>Gambling is a bona fide business in all but two states for a simple reason: It’s an easy way to get dollars flowing into the states without raising taxes. Thirty years ago, gamblers had to venture to Las Vegas or Atlantic City to bet legally. Today, every state except Hawaii and Utah has some form of gambling.
The racino slice of the overall commercial gambling pie is growing faster than even American Indian gaming, which has been outpacing commercial casinos in recent years, according to Alan Meister, an economist and consultant with Analysis Group. Meister figures the growth of racinos was 1.7 times greater than that of Indian gaming overall and 2.5 times greater than commercial casinos in 2006, the most recent year available for that information.
American Indian gaming generated seven times the total revenue that racinos did in 2006, but the states’ share that year from the racinos, taxed at a higher rate, surpassed what they collected from the American Indian operations. In the nearly 30 states with tribal casinos, states and localities took in more than $1 billion from fees and revenue-sharing agreements in 2006 while racinos provided 11 states and localities with $1.4 billion in taxes that year.
Taxes are typically collected at much higher rates at racetracks than commercial casinos. Delaware, New York, Rhode Island and West Virginia don’t have traditional tax rates, because these states actually own the slots equipment. They give back a certain percentage to the operator – from a low 27 percent in Rhode Island to 48 percent in Delaware. Illinois slaps the highest tax among those states with commercial casinos, with a graduated tax rate from 15 percent to 50 percent of gross gaming revenue.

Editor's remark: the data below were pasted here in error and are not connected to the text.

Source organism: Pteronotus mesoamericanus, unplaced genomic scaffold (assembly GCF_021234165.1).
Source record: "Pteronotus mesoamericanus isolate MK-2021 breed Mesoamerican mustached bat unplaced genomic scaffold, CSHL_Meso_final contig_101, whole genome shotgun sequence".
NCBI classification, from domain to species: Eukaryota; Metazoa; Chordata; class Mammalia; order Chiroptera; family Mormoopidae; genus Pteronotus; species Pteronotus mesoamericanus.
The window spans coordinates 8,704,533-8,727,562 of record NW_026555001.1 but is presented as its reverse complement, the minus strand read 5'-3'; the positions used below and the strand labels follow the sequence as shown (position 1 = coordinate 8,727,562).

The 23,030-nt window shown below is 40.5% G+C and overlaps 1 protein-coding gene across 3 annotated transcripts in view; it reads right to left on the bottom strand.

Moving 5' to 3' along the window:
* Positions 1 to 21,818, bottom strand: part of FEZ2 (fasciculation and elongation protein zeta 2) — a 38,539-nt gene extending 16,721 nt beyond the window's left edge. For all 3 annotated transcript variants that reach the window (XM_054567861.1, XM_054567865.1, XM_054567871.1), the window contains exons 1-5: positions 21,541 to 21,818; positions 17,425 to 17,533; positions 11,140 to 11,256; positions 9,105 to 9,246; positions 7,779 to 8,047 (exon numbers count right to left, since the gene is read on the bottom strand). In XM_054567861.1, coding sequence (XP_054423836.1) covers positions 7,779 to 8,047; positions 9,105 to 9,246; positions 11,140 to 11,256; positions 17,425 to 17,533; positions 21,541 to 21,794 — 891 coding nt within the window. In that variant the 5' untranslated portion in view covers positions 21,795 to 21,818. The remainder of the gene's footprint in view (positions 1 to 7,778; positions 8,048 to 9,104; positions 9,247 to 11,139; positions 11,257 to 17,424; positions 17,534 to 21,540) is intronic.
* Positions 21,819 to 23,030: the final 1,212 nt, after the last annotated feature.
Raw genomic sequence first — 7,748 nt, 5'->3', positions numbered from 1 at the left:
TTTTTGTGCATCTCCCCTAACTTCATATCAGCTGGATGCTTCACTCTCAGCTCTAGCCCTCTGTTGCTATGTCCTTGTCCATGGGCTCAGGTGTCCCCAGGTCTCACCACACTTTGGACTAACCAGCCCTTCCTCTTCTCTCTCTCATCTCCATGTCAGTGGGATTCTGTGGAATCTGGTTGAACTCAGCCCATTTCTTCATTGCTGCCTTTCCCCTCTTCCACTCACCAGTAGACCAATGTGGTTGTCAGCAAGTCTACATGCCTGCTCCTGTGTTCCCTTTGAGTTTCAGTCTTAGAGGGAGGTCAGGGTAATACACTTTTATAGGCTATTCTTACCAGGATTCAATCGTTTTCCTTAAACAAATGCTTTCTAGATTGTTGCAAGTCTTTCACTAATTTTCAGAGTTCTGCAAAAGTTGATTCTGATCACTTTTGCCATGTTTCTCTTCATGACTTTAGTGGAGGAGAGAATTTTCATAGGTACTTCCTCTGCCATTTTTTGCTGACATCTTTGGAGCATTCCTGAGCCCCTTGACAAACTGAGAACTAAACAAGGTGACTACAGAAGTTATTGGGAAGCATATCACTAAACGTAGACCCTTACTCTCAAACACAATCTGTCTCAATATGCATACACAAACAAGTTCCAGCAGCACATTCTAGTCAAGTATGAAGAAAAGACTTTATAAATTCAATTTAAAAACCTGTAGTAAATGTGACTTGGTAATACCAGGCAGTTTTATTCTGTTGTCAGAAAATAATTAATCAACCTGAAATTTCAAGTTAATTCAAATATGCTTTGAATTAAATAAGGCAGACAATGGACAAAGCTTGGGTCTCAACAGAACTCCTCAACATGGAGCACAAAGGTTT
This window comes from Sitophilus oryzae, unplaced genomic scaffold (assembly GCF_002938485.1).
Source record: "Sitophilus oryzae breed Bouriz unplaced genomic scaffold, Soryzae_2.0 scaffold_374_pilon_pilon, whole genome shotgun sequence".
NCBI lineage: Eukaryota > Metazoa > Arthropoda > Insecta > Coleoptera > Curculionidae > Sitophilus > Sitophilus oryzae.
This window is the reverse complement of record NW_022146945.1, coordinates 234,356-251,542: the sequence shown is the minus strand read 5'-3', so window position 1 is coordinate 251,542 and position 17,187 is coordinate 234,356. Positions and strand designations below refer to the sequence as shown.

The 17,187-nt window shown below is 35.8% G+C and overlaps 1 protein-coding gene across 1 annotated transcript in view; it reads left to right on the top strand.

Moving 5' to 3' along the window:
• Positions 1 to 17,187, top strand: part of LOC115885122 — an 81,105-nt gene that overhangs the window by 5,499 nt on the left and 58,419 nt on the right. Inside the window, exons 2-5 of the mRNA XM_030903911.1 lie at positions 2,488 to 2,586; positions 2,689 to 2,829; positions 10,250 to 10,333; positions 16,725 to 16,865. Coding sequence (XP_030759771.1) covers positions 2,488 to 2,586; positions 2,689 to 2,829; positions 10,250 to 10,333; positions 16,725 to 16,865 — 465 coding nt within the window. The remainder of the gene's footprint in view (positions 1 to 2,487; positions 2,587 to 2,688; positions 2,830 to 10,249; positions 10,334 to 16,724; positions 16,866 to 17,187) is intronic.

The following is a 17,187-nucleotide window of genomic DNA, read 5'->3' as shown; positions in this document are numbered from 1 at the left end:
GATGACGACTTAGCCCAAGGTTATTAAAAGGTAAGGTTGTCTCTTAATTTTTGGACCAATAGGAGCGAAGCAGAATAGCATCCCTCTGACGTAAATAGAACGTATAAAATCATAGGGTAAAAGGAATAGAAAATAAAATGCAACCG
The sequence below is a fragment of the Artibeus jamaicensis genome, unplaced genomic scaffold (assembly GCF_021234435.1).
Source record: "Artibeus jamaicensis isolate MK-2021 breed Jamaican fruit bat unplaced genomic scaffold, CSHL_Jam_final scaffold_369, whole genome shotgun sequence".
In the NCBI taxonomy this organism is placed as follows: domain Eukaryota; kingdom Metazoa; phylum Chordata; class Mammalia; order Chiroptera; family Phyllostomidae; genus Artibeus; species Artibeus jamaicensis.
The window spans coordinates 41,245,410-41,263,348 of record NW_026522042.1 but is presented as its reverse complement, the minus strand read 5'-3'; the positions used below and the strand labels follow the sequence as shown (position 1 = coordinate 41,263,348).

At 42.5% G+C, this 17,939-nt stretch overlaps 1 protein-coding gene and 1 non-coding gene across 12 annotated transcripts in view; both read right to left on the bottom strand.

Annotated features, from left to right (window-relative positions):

McGowan has estimated that 17 states generate more than 5 percent of their budget from racinos, casinos and lotteries. But in some states, gambling contributes much more – 12 percent in West Virginia, which has racinos, and 11 percent in Louisiana, which has both casinos and racinos, according to McGowan.
The slowing economy and high gas prices, however, are taking a hit at some casinos, once considered recession-proof. Overall, revenues are down at casinos in Las Vegas, Atlantic City, St. Louis and Mississippi, compared to a year ago. Racinos are raking in the dough in Pennsylvania, New York and Maine, but all three racinos in Delaware have seen revenue declines, primarily because of new competition from Pennsylvania.
But many experts say states can still enter the gambling fray and claim a hefty chunk of revenue. “In very few places have we reached the saturation point,” said Barrow, who estimates that the New England gaming market still has about $2 billion in untapped demand.
But whether that should be pursued and state-sanctioned gambling in general are not without controversy. Opponents argue that any form of gambling begets crime, gambling addictions and other social ills that can end up costing the state more in the long run.
In Kentucky, state lawmakers were deeply divided over Gov. Steve Beshear’s (D) call to let voters decided whether to allow a limited number of casinos in the state. Lawmakers adjourned without taking action.
A Lexington Herald-Leader poll in May found that 81 percent disagreed with the General Assembly’s decision, but half said they would have voted against the measure if it had made it on the ballot. The casino question was a centerpiece issue in Beshear’s run for governor in 2007, when he upset Republican incumbent Gov. Ernie Fletcher.
In Massachusetts, House Speaker Sal DiMasi (D) said he received death threats for opposing Gov. Deval Patrick’s (D) plan to legalize three casinos, which Patrick figured could generate $2 billion in economic activity, including $400 million a year for state coffers, and 20,000 jobs.
While the governor’s plan was killed in the House, there is still talk of possibly moving a slimmed-down gambling proposal that would allow slots at racetracks. Another option on the table is to let voters decide whether they want casinos.